Git Squash to Speed Up Your Workflow
I am a big fan of work-in-progress (WIP) commits. When I am working through a prototype or a spike, and need to do some experimentation with the code, I use WIP commits like they are save points in a game. These points act like milestones, and allow me to keep working with the confidence that I can always go back to an earlier working state. I use these aliases for the job:
1 2 3
When I get the work into a good state, I
wip it (I may even sing 🎶 When a problem comes along… you must whip it! 🎶). If I want to grab the last WIP commit from the branch, I
popwip to pop the last commit off the stack and put the last bunch of changes back into my working directory.
However, when I have been prototyping for a while, making
wip commits as I go, popping a bunch of commits off the stack gets a little unwieldy. Until now I used an interactive rebase to rewrite my branch’s commit history. For example:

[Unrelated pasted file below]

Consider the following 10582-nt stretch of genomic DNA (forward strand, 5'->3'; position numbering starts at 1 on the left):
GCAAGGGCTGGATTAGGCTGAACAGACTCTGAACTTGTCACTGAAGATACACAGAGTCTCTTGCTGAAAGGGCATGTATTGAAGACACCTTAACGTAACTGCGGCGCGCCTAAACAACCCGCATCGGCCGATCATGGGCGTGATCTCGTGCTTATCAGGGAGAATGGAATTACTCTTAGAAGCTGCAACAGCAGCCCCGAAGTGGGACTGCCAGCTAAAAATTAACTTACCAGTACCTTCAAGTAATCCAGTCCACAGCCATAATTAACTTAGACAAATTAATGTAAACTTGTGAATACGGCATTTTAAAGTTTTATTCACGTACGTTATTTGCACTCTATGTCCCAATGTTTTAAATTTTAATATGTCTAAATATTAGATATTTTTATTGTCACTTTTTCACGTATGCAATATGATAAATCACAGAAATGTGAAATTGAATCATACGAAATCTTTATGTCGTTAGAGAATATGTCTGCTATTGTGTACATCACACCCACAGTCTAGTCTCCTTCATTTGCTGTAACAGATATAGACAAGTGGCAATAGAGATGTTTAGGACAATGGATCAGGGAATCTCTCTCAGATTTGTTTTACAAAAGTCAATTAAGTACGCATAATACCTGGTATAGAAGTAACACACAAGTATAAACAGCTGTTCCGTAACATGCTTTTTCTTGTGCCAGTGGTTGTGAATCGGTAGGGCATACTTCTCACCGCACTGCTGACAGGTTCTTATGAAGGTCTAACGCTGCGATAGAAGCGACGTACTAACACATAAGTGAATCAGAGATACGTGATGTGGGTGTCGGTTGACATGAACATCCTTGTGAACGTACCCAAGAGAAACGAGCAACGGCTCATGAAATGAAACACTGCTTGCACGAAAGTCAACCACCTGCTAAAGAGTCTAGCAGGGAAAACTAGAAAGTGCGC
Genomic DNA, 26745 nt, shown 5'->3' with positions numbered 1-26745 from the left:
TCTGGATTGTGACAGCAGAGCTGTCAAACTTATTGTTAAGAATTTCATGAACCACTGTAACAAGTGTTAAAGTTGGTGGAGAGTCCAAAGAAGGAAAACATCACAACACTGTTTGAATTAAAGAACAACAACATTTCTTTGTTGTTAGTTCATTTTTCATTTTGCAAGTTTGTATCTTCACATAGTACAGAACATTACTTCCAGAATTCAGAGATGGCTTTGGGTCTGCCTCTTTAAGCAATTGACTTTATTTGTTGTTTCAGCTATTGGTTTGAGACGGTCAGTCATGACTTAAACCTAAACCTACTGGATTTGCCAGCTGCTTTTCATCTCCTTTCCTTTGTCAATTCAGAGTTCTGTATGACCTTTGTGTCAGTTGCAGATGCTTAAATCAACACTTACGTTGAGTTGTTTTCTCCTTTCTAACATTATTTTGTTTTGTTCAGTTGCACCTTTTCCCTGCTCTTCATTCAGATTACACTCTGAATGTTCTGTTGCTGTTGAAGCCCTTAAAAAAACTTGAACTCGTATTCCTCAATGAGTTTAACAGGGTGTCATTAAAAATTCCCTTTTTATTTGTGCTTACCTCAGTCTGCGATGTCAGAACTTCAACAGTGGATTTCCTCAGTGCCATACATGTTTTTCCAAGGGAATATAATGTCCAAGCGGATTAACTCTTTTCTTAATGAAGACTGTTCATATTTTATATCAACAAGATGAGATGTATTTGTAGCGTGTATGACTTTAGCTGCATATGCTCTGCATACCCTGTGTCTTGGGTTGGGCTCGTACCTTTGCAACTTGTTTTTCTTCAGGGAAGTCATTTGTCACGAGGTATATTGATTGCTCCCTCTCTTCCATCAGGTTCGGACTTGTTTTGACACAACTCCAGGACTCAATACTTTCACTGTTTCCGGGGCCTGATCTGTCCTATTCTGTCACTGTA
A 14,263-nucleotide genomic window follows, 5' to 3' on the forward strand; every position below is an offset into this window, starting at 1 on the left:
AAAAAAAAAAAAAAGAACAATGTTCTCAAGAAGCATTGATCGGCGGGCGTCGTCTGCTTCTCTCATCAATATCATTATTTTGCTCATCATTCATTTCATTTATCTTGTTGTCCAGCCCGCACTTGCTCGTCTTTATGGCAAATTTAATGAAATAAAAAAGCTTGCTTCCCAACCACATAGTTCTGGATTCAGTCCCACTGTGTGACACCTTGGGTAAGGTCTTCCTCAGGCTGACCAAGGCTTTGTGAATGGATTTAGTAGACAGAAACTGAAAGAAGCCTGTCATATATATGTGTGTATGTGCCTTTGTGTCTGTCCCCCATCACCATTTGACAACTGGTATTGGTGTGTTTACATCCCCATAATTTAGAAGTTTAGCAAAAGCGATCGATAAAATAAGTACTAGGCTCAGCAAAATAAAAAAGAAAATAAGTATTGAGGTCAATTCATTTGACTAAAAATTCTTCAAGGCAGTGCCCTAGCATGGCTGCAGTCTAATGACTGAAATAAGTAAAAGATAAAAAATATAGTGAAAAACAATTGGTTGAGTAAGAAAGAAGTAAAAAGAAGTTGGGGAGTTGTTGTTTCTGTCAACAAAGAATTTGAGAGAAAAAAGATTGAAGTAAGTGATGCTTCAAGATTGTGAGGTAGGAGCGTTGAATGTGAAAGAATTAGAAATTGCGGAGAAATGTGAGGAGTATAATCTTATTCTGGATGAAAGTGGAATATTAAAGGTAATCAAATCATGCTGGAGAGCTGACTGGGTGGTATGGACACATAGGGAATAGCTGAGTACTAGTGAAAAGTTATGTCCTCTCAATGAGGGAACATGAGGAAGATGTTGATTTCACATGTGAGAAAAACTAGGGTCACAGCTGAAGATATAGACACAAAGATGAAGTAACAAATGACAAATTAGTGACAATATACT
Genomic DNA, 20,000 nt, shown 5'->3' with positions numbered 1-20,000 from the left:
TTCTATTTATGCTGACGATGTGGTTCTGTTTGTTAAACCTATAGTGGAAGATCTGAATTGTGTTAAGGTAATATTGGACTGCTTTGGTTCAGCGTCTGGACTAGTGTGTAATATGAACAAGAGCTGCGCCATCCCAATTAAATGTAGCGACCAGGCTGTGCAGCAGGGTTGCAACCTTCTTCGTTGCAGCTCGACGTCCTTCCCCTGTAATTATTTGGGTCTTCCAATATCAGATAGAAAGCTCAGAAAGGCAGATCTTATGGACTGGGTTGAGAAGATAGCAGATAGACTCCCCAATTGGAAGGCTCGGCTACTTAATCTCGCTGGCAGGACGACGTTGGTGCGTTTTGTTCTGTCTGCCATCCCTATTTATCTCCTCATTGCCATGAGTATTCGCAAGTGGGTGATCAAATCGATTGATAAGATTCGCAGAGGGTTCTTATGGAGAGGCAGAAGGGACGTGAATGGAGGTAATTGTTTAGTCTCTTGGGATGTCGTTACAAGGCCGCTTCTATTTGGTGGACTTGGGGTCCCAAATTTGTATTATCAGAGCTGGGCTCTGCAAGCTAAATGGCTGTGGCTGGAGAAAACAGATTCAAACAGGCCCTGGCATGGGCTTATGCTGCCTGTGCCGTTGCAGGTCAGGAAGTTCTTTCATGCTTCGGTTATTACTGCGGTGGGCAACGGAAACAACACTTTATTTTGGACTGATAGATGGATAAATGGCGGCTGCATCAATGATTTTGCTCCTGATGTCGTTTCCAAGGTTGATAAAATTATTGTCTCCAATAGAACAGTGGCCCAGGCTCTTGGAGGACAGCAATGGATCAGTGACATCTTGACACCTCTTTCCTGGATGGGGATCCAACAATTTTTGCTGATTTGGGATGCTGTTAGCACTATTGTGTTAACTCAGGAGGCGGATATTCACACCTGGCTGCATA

For this git history, I would rebase on sha 83bfc47:
1 2 3 4 5 6 7 8 9 10
I would proceed to
reword the first and
fixup the rest, writing a thoughtful and all-encompassing commit message to convey the intention behind this chunk of work. Then I discovered
git merge --squash
1 2 3 4 5 6 7 8 9 10 11 12 13 14 15 16 17 18 19 20 21 22 23 24 25 26 27 28
All of the changes I have made on that branch since it diverged from master have been added to the index. I am free to either chunk up the changes into different commits (with commit messages that are more descriptive than WIP), or add them all to a single commit.
Hello merge --squash!